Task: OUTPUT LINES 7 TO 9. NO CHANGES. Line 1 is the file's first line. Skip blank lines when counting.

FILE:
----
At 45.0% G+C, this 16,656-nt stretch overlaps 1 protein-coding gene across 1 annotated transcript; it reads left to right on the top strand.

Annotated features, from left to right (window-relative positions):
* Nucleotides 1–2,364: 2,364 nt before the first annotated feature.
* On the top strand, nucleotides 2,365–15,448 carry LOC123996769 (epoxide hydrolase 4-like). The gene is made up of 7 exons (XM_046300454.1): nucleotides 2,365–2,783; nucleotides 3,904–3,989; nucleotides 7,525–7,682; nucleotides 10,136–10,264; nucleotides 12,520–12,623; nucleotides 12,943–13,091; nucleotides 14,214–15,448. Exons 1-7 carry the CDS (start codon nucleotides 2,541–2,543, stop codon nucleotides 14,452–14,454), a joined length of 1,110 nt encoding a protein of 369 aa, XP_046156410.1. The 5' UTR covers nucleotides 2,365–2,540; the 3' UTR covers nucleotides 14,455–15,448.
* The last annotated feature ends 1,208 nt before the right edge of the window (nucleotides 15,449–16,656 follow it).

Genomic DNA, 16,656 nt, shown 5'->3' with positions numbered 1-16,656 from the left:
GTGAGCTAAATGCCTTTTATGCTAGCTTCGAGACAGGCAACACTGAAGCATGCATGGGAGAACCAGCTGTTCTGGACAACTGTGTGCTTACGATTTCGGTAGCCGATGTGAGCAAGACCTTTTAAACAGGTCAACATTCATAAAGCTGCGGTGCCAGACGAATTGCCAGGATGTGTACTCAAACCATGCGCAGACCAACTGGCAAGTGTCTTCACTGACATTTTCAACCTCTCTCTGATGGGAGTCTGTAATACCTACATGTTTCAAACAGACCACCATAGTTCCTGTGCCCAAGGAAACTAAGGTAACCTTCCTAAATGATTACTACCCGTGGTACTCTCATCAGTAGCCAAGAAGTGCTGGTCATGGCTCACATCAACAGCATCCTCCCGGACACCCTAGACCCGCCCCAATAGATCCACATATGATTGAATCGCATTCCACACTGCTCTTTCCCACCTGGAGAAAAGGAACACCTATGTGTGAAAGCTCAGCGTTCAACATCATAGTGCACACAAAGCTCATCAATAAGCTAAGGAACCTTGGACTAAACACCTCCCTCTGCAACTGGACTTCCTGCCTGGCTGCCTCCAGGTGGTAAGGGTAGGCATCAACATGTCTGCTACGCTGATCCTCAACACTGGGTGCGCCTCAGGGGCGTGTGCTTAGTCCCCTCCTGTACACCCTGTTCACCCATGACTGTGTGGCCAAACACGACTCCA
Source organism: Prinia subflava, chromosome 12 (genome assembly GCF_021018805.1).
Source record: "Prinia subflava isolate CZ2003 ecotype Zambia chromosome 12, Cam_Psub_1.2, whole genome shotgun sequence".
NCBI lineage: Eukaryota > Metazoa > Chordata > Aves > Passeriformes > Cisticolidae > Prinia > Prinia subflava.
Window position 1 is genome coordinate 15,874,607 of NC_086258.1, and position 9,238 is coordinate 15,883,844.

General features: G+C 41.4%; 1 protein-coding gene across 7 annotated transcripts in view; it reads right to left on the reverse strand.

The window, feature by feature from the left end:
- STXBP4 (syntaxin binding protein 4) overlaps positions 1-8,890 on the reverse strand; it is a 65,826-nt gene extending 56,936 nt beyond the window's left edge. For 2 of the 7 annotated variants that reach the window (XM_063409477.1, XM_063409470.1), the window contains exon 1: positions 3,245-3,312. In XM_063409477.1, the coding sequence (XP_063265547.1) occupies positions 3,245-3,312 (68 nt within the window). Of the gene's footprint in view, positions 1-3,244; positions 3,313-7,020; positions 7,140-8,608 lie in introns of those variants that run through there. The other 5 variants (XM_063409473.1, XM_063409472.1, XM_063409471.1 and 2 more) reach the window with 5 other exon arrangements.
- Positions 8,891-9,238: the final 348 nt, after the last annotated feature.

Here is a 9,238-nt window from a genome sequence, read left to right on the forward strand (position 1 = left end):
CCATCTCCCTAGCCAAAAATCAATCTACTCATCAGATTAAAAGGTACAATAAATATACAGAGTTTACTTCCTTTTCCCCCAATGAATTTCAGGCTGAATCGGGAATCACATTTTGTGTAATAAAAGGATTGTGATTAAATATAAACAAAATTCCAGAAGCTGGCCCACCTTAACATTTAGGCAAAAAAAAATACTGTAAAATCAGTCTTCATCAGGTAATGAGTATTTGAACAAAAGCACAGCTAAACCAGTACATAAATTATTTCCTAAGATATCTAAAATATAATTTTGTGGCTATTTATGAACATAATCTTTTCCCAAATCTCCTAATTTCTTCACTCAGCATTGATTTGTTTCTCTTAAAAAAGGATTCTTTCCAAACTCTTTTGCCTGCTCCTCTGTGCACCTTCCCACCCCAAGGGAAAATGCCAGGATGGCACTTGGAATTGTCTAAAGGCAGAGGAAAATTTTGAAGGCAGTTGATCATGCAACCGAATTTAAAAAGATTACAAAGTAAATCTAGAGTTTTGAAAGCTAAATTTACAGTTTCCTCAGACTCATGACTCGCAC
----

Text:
GTGAGCTAAATGCCTTTTATGCTAGCTTCGAGACAGGCAACACTGAAGCATGCATGGGAGAACCAGCTGTTCTGGACAACTGTGTGCTTACGATTTCGGTAGCCGATGTGAGCAAGACCTTTTAAACAGGTCAACATTCATAAAGCTGCGGTGCCAGACGAATTGCCAGGATGTGTACTCAAACCATGCGCAGACCAACTGGCAAGTGTCTTCACTGACATTTTCAACCTCTCTCTGATGGGAGTCTGTAATACCTACATGTTTCAAACAGACCACCATAGTTCCTGTGCCCAAGGAAACTAAGGTAACCTTCCTAAATGATTACTACCCGTGGTACTCTCATCAGTAGCCAAGAAGTGCTGGTCATGGCTCACATCAACAGCATCCTCCCGGACACCCTAGACCCGCCCCAATAGATCCACATATGATTGAATCGCATTCCACACTGCTCTTTCCCACCTGGAGAAAAGGAACACCTATGTGTGAAAGCTCAGCGTTCAACATCATAGTGCACACAAAGCTCATCAATAAGCTAAGGAACCTTGGACTAAACACCTCCCTCTGCAACTGGACTTCCTGCCTGGCTGCCTCCAGGTGGTAAGGGTAGGCATCAACATGTCTGCTACGCTGATCCTCAACACTGGGTGCGCCTCAGGGGCGTGTGCTTAGTCCCCTCCTGTACACCCTGTTCACCCATGACTGTGTGGCCAAACACGACTCCA
Source organism: Prinia subflava, chromosome 12 (genome assembly GCF_021018805.1).
Source record: "Prinia subflava isolate CZ2003 ecotype Zambia chromosome 12, Cam_Psub_1.2, whole genome shotgun sequence".